In Memoriam: Ishmael Soto
Groundbreaking Latino artist and teacher has passed
By Robert Faires,
10:00AM, Wed. Mar. 8, 2017
Throughout his 60-year career, art was more than a means of self-expression for Ishmael Soto. It was a connection to culture and community, it was a craft to share with students, it was family. That's to say that the passing of Soto on Feb. 27, the day before his 85th birthday, was more than the loss of an artist. It was the loss of a pillar in the Austin arts.
When Soto began pursuing his passion for visual art, Latinos had no place of prominence in Austin's mainstream cultural scene, and so he had to forge his own path. In 1944, at the age of 12, Soto was the only Latino taking classes at the Texas School of Fine Arts. Before he was even a student at Austin High, he was working as an apprentice sign painter at the Walter Sign Company. In the Fifties, he enrolled in the University of Texas' still-new art department and received instruction from the forward-thinking Lone Star modernists who had been hired to teach there in the postwar era, artists such as Kelly Fearing, Ralph White, Charles Umlauf, Paul Hatgil, Lauren Mosley, and Connie Forsyth. It was there, in the former army barracks on the west bank of Waller Creek, that Soto truly began making art that was his – the bronze figurines, ceramic dishware, copper abstracted teapots, and more that made up his body of work for the rest of his life – and there that he truly began to be recognized for his art, winning awards in the Texas State Arts and Crafts Show. In 1960, with a BFA from UT and a master's degree from the prestigious Cranbrook Academy of Art in Bloomfield Hills, Mich., Soto built a studio in his hometown and started selling work from it, making him one of the first, if not the very first, Mexican-American Austinite to become a professional visual artist.
The decade that followed was significant for Soto not only for the flowering of his artistic career, exhibiting across the state and earning a dozen awards and prizes in shows in Austin, Houston, Dallas, San Antonio, and Beaumont, but also for the door that opened to his other calling: teaching. From the private classes conducted in his studio, Soto went on to teach courses at the San Antonio Institute of Art and Laguna Gloria Art Museum (one of the predecessors to the Contemporary Austin), and those led to stints at St. Edward's University and his alma mater, where he was the first Latino artist on the UT art department faculty. In 1986, he landed at Austin Community College's Rio Grande campus, where he served as an adjunct professor of art for 30 years. Perhaps because of the way Soto had had to make his own way as an artist, he allowed his students to do the same, and his encouragement of individual talent and creativity endeared him to them and inspired them. In the obituary for Soto, Stan Irvin, who studied with him and is now Professor Emeritus of the Ceramics Department at St. Edward's, said, "I feel very fortunate to have been his student and to this day consider Ishmael my mentor and model for how to live a creative life." It's a model that appears to have been as influential at home as it was as school, as three of Soto's four children have also made careers as artists: Martha Soto in jewelry, Ishmael H. "Bud" Soto Jr. in clay, and Pablo Roberto Policarpo Soto in glass.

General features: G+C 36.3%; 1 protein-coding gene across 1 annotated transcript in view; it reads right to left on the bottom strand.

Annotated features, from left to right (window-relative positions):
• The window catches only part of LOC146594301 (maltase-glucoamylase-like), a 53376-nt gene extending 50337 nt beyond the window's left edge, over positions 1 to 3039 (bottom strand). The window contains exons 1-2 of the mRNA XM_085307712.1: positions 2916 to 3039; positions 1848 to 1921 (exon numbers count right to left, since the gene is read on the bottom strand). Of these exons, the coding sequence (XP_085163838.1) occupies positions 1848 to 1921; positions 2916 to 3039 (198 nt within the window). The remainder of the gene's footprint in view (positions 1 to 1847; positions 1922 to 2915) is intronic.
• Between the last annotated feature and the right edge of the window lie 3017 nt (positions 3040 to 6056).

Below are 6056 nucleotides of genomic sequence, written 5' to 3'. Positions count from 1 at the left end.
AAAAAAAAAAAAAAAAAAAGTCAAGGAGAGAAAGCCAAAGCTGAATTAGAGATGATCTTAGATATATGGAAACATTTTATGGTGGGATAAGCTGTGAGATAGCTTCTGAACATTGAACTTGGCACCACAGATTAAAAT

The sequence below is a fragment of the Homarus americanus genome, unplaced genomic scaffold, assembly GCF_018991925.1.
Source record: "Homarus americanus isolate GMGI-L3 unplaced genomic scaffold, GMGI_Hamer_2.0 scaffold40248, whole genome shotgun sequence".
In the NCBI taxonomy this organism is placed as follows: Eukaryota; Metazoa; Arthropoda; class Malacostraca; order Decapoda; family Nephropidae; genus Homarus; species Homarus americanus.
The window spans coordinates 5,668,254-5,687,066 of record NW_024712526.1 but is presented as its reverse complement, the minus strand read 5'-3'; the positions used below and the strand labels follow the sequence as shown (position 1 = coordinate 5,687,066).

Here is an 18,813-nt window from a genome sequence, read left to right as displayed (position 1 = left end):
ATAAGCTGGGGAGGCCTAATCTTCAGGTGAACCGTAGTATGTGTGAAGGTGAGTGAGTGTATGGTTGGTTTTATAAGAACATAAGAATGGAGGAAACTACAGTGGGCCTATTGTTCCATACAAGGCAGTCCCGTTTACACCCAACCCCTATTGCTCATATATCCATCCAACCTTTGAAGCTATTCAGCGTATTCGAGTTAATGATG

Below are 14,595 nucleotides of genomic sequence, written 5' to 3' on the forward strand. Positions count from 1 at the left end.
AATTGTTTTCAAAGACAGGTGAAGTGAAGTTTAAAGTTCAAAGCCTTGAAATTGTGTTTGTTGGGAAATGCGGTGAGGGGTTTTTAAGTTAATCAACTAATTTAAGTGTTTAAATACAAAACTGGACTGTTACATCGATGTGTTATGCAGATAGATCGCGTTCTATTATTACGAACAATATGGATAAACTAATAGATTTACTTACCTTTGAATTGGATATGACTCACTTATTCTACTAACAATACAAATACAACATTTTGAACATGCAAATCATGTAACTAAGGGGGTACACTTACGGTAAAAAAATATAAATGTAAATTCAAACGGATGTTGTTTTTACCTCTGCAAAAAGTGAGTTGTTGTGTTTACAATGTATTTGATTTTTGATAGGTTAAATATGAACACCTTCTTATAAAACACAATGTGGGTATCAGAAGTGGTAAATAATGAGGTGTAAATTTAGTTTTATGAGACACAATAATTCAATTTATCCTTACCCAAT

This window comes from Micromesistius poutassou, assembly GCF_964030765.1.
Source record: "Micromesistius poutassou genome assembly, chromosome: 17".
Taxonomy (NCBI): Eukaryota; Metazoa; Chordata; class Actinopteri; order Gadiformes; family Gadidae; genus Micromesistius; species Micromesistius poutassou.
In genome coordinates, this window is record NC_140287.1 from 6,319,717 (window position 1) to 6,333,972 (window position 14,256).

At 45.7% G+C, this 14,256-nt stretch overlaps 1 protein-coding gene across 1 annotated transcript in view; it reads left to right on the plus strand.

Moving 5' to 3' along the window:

The remarkable body of work that Soto built over his first five decades was showcased by Mexic-Arte Museum in the 2007 retrospective, "Vessels and Inspirations: Ceramic and Sculptural Work of Ishmael Soto." In it was evidence of an artist who could strip forms down to their most basic visual components – a human body, an animal, a teapot distilled to geometric lines, arcs, and angles – while managing to retain the gesture and character of the thing being represented, and that ability remained constant over time. Indeed, his most recent work then was just as vibrant and urgent as the work he'd made as a young artist. He sustained a burning desire to make art. As his ceramic work was consumed by fire in the creative process, Soto was consumed by a fire to create.
The same year of Mexic-Arte's exhibit, the City of Austin designated Jan. 19 "Ishmael Soto Day" for his contributions to education and the arts, and the Austin Critics Table inducted him into the Austin Arts Hall of Fame. In 2014, he was among the recipients of that year's award of excellence from the Emma S. Barrientos Mexican American Cultural Center, and last year, on his retirement, ACC recognized Soto for his three decades of educational excellence. The honors are a testament to both the exceptional drive and endurance of this man's creative spirit and the impact he had on generations of local artists.
Soto is survived by his wife, Cynthia F. Leigh; his former wives Helen Lopez Soto and Susan Lewis "Finn" Alban; his children Martha Jean Soto, Ishmael H. "Bud" Soto Jr., Pablo Roberto Policarpo Soto, and Cynthia Leigh Soto; five grandchildren; and countless former students, friends, and admirers. A celebration of his life will be held in the spring. In lieu of flowers, the Soto family suggests that donations be made in his memory to Mexic-Arte or the charity of your choice.